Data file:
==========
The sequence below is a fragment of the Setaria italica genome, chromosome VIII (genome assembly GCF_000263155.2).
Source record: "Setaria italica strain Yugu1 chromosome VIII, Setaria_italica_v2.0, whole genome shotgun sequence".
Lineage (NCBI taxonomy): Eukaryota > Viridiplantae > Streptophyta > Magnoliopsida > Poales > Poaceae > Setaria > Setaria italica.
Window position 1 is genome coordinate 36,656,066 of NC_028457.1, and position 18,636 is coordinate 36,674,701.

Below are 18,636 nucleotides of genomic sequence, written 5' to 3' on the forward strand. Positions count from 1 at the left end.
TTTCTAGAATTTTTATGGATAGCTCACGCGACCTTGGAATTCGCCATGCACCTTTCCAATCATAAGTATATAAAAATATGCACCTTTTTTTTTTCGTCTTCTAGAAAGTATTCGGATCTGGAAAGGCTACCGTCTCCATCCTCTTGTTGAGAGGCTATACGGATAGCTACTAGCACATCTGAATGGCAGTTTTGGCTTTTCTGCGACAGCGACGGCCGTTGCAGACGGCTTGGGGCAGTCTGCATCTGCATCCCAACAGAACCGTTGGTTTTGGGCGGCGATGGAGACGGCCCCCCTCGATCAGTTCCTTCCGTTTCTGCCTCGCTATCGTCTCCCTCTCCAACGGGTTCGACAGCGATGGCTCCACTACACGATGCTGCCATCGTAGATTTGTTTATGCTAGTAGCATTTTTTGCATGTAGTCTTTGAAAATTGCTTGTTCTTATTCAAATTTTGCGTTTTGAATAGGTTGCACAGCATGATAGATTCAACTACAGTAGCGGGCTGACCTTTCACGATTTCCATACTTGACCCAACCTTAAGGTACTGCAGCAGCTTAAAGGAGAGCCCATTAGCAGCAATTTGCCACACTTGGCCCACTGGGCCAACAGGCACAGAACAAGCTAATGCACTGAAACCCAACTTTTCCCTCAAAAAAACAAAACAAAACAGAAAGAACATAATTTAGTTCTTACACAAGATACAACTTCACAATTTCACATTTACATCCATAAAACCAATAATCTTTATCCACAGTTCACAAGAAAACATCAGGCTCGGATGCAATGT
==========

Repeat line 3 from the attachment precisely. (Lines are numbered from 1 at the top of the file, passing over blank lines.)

Lineage (NCBI taxonomy): Eukaryota > Viridiplantae > Streptophyta > Magnoliopsida > Poales > Poaceae > Setaria > Setaria italica.